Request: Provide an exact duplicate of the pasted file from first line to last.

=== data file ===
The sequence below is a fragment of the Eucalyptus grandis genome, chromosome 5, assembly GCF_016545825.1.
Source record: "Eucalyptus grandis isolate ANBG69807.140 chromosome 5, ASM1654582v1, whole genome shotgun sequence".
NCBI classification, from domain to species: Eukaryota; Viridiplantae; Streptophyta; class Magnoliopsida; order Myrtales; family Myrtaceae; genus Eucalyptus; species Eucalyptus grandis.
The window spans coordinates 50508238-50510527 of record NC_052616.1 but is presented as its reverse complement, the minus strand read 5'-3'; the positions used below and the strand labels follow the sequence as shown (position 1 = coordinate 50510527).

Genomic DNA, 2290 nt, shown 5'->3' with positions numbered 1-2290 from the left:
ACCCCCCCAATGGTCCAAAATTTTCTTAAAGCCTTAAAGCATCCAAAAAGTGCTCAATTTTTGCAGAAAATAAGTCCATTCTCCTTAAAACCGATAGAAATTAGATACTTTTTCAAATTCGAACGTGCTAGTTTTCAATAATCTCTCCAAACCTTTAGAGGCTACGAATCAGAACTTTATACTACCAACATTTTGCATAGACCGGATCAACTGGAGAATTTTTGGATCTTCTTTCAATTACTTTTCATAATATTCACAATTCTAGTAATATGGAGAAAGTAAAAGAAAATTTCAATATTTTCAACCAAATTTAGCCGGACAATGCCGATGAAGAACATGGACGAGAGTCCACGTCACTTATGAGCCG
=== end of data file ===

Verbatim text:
The sequence below is a fragment of the Eucalyptus grandis genome, chromosome 5, assembly GCF_016545825.1.
Source record: "Eucalyptus grandis isolate ANBG69807.140 chromosome 5, ASM1654582v1, whole genome shotgun sequence".
NCBI classification, from domain to species: Eukaryota; Viridiplantae; Streptophyta; class Magnoliopsida; order Myrtales; family Myrtaceae; genus Eucalyptus; species Eucalyptus grandis.
The window spans coordinates 50508238-50510527 of record NC_052616.1 but is presented as its reverse complement, the minus strand read 5'-3'; the positions used below and the strand labels follow the sequence as shown (position 1 = coordinate 50510527).

Genomic DNA, 2290 nt, shown 5'->3' with positions numbered 1-2290 from the left:
ACCCCCCCAATGGTCCAAAATTTTCTTAAAGCCTTAAAGCATCCAAAAAGTGCTCAATTTTTGCAGAAAATAAGTCCATTCTCCTTAAAACCGATAGAAATTAGATACTTTTTCAAATTCGAACGTGCTAGTTTTCAATAATCTCTCCAAACCTTTAGAGGCTACGAATCAGAACTTTATACTACCAACATTTTGCATAGACCGGATCAACTGGAGAATTTTTGGATCTTCTTTCAATTACTTTTCATAATATTCACAATTCTAGTAATATGGAGAAAGTAAAAGAAAATTTCAATATTTTCAACCAAATTTAGCCGGACAATGCCGATGAAGAACATGGACGAGAGTCCACGTCACTTATGAGCCG